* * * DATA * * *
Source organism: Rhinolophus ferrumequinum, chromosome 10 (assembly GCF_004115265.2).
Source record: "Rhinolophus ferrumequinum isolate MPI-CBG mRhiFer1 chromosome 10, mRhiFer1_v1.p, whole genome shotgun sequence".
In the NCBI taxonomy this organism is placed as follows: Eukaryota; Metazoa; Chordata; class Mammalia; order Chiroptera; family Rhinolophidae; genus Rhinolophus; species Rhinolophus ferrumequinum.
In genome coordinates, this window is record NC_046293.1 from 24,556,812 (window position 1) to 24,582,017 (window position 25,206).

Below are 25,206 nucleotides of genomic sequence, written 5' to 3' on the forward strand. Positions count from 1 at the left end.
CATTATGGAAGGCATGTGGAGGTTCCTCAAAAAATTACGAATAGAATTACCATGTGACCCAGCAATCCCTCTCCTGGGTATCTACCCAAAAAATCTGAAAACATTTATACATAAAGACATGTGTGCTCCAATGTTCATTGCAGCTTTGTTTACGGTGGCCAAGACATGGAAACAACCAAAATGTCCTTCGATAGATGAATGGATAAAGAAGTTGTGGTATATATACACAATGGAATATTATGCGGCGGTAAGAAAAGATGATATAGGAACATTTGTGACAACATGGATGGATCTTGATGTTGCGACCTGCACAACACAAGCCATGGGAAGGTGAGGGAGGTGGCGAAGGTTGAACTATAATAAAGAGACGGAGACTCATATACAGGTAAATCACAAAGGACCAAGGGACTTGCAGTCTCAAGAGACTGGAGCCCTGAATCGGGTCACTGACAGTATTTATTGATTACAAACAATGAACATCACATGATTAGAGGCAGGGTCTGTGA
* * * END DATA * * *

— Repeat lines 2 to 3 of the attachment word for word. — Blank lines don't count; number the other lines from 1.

Source record: "Rhinolophus ferrumequinum isolate MPI-CBG mRhiFer1 chromosome 10, mRhiFer1_v1.p, whole genome shotgun sequence".
In the NCBI taxonomy this organism is placed as follows: Eukaryota; Metazoa; Chordata; class Mammalia; order Chiroptera; family Rhinolophidae; genus Rhinolophus; species Rhinolophus ferrumequinum.